Greece has long struggled to combat anti-Semitism, and B'nai B'rith has followed the situation closely, engaging with government leaders to advocate for tolerance and help diffuse tensions.
Here are notable events from the last three years:
- ‘Protocols of the Elders of Zion’ read aloud in Greek Parliament
- B'rith Leads Historic Three Country Mission (links here, here and here)
- B’nai B’rith Alarmed Following Success of Far-Right Parties in Greek Elections
- B’nai B’rith Meets With Greek Leaders During Opening of U.N. General Assembly Session
- B'nai B'rith Praises Greek Efforts To Curb Anti-Semitism
B'nai B'rith International was quoted in an article on JNS.org, which reflected the organization's concerns for the election outcomes.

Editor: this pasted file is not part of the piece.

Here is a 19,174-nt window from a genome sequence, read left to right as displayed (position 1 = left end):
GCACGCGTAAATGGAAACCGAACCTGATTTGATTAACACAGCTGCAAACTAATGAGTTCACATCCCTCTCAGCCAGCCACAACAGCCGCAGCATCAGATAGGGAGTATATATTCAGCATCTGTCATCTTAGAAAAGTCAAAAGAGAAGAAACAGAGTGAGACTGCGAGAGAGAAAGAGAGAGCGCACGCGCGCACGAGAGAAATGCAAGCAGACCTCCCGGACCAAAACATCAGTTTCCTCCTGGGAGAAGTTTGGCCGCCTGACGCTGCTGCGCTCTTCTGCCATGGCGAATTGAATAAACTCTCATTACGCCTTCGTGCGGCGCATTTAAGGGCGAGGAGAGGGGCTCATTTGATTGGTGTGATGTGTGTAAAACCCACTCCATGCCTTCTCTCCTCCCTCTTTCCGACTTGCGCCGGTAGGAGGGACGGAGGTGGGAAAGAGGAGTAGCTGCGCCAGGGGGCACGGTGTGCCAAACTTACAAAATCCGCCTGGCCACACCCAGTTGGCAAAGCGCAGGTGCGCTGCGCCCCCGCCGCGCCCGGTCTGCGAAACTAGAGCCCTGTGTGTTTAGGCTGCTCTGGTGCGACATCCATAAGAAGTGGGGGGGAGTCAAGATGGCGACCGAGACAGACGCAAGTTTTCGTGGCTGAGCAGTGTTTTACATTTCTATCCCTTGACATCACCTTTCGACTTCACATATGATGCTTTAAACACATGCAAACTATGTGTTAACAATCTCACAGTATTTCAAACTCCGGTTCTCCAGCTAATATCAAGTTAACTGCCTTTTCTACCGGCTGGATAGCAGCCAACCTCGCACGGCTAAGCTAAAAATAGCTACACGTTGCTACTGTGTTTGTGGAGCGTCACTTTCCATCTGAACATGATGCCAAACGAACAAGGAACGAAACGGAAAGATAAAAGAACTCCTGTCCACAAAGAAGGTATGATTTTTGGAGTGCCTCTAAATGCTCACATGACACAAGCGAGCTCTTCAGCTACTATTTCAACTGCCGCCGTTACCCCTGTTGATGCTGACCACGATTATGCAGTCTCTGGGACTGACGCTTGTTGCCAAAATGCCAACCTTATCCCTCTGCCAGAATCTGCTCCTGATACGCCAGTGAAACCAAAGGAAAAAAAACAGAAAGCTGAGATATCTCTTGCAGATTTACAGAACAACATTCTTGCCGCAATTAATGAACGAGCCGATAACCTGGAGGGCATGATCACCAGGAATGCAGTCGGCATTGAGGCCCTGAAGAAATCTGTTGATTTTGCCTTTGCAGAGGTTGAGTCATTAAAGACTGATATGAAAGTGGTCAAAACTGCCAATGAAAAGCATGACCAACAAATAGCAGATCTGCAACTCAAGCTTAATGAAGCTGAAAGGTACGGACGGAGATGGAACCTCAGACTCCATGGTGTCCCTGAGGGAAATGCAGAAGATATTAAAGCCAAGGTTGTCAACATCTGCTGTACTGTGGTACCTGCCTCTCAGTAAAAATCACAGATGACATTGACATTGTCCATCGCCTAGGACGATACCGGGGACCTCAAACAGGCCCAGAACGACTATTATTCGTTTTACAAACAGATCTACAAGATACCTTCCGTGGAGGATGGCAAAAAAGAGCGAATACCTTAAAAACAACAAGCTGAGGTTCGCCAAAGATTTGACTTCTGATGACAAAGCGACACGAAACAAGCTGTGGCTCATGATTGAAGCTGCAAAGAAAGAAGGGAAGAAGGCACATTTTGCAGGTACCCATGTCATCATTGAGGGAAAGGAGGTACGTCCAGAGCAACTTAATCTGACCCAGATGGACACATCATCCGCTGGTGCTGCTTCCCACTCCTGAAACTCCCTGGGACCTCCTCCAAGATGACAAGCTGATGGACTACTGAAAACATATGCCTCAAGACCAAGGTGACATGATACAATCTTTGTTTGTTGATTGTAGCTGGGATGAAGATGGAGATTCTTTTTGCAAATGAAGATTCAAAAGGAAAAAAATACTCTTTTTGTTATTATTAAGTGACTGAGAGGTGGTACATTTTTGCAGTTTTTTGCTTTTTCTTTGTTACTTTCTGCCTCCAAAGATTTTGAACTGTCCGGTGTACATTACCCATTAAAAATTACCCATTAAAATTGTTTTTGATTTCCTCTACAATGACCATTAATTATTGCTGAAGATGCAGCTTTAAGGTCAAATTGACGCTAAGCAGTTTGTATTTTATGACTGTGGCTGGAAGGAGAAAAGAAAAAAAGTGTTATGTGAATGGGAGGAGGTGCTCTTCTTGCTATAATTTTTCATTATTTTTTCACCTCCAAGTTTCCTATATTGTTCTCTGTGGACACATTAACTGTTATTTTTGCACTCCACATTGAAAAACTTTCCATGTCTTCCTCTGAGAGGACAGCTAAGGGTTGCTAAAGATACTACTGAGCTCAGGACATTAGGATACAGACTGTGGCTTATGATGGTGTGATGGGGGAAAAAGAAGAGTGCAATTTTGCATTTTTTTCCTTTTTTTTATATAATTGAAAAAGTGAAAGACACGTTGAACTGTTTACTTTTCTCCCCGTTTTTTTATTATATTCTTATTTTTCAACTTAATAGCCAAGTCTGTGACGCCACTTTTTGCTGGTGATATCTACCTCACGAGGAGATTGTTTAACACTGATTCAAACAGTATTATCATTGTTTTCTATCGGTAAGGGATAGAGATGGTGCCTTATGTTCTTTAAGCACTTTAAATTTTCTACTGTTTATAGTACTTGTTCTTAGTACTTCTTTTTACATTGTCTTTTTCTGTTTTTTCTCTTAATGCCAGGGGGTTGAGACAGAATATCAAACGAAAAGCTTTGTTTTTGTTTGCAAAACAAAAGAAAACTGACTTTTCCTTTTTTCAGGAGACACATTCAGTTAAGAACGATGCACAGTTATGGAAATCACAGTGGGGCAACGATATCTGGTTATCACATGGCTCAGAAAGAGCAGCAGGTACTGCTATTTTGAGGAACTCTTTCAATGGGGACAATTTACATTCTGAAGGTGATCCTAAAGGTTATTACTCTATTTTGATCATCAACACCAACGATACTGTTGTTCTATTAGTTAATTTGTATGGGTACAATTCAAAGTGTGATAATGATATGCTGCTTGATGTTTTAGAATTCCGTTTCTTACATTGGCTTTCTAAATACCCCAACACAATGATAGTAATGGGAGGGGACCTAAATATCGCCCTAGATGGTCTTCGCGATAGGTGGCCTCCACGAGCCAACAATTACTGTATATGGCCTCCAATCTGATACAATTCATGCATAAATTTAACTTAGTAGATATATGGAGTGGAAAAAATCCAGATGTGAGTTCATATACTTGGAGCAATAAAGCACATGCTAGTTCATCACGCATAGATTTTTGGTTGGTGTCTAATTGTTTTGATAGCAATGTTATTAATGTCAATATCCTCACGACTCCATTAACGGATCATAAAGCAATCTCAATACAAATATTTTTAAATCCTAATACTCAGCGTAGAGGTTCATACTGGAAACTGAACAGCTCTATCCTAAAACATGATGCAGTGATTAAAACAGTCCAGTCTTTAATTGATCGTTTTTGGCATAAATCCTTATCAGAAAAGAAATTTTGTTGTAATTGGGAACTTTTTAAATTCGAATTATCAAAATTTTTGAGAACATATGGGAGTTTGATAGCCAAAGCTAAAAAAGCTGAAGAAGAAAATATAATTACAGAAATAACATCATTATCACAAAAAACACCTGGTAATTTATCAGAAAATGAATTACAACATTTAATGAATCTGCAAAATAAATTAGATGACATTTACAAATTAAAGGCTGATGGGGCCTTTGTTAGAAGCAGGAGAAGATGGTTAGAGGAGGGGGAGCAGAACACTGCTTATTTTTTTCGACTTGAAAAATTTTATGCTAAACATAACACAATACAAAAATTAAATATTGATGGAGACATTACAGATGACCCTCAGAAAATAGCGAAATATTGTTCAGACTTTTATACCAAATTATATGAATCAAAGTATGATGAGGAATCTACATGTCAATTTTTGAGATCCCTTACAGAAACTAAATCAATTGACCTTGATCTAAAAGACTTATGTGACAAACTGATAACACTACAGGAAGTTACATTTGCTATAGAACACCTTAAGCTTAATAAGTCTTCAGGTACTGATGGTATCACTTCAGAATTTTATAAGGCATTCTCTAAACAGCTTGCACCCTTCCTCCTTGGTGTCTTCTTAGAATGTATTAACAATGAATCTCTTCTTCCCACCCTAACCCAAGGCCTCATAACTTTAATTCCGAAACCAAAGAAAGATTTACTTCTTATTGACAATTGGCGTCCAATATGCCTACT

Read excerpts from the article below:
Syriza officials have called for the end of Israel’s “brutality against Palestinians,” and Panos Kammenos—the leader of the right-wing Independent Greeks (ANEL) party, with whom Syriza formed a majority coalition—garnered accusations of anti-Semitism last December for claiming that Greek Jews do not pay taxes.
Golden Dawn, an extreme-right neo-Nazi party, placed third in results that polls suggested were driven largely by voters’ economic concerns.
The Greek Jewish community consists of about 5,000 people out of the country’s total population of 11.2 million, according to the American Jewish Joint Distribution Committee (JDC).
The community has experienced rising anti-Semitic sentiment that is correlated with both the country’s economic crisis as well as escalations in the Israeli-Palestinian conflict such as last summer’s Operation Protective Edge in Gaza.
B’nai Brith International told JNS.org in a statement that the group is concerned by some “past statements about Israel made by [Syriza] party leaders,” but hopes “that the relationship with Israel, which had been building over the past decade in many fields, will be unaffected by the outcome.”